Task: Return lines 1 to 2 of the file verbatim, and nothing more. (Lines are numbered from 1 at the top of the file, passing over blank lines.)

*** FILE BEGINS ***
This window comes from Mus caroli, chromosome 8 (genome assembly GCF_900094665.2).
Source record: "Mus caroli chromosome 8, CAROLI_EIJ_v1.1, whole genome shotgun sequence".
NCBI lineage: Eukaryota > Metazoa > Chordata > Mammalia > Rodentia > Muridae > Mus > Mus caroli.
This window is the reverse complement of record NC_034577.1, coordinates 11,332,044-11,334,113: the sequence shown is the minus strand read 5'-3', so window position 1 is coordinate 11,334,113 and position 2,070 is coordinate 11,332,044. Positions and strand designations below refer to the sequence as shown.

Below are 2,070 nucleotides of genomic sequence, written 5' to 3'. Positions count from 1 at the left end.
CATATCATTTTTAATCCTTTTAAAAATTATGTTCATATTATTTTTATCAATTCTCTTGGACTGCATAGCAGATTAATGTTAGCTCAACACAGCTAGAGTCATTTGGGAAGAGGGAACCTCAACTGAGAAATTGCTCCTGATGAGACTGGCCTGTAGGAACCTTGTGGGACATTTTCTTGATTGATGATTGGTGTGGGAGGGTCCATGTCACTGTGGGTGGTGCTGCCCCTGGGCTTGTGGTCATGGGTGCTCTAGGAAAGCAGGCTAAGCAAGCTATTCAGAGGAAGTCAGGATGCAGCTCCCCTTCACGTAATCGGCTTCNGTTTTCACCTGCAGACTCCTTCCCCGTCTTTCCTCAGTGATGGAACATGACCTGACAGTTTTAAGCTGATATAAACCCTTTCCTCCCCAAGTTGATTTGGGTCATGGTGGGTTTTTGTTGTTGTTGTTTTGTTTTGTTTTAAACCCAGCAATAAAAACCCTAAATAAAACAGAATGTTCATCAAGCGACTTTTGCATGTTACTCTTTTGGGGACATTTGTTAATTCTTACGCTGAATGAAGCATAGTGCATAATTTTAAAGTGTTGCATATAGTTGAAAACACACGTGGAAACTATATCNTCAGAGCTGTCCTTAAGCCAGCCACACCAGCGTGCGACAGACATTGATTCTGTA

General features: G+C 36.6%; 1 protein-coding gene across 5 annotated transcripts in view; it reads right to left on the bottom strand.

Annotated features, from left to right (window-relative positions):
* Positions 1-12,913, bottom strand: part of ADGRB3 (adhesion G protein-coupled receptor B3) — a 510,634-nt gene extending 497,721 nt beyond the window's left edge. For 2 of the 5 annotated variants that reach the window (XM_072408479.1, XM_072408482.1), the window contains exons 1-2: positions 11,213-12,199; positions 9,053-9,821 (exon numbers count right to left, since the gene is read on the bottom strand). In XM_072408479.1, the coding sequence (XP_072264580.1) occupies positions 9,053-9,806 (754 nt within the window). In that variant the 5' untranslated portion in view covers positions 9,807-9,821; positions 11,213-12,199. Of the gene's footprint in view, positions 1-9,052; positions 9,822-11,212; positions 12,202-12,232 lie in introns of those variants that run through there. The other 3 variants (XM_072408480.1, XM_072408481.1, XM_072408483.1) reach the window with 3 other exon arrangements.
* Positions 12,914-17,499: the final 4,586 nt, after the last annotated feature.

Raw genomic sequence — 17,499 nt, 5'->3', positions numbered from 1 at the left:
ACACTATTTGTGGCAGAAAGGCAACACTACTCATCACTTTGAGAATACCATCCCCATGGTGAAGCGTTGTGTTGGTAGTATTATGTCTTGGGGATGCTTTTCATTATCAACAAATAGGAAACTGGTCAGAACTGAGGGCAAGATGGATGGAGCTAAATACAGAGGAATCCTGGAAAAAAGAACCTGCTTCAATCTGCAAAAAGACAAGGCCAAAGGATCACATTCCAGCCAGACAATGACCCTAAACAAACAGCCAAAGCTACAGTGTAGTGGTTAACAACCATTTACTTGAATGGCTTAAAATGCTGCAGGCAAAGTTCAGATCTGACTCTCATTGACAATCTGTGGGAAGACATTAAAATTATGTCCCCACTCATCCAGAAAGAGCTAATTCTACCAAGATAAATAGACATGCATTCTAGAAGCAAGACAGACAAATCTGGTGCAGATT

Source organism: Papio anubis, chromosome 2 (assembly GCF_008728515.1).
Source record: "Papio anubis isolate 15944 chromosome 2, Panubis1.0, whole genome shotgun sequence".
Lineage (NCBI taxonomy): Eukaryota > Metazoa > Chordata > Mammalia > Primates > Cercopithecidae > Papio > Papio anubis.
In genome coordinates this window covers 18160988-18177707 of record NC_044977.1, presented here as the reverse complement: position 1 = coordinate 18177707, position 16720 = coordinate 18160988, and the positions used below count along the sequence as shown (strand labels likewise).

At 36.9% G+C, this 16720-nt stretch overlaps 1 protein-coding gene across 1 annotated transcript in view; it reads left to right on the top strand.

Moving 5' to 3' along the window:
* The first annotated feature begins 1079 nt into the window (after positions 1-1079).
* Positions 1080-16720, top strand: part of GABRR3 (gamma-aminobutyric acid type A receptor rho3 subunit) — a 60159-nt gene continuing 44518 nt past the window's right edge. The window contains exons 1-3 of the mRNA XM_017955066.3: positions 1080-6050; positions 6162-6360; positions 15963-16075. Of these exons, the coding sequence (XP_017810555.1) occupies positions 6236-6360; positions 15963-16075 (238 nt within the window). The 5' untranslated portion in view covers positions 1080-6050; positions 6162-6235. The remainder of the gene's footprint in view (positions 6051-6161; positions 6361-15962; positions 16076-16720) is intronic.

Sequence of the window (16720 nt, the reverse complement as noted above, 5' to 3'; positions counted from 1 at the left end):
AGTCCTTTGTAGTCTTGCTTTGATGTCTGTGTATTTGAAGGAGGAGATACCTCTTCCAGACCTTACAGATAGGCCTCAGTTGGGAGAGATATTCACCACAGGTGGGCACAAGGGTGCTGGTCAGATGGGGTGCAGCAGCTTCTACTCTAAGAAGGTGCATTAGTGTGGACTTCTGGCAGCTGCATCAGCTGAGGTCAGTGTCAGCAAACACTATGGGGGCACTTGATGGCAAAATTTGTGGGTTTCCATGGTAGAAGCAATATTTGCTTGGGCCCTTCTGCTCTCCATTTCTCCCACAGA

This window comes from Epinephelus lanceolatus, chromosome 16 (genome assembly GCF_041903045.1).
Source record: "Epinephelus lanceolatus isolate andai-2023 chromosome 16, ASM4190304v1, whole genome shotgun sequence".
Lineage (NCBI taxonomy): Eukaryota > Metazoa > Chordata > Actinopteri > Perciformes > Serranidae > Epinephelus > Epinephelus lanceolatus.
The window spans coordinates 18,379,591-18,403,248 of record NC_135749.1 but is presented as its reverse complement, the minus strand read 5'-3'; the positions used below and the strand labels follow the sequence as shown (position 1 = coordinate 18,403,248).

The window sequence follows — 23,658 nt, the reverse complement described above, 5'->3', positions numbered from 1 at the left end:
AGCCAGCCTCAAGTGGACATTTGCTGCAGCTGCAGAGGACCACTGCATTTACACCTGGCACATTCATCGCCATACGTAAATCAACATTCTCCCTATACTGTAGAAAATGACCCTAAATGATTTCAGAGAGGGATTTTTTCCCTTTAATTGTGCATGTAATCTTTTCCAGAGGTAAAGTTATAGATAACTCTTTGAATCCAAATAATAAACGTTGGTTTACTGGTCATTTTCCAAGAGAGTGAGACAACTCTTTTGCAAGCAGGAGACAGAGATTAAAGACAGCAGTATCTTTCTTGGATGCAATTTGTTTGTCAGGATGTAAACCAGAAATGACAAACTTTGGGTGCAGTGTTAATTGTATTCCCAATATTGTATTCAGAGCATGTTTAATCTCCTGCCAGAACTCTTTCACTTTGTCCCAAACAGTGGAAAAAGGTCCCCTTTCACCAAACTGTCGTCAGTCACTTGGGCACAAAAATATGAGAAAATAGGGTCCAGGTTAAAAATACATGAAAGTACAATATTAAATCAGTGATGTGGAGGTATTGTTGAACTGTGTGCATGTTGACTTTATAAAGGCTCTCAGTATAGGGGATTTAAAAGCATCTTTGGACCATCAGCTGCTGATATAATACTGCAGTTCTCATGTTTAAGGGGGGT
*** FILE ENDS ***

This window comes from Mus caroli, chromosome 8 (genome assembly GCF_900094665.2).
Source record: "Mus caroli chromosome 8, CAROLI_EIJ_v1.1, whole genome shotgun sequence".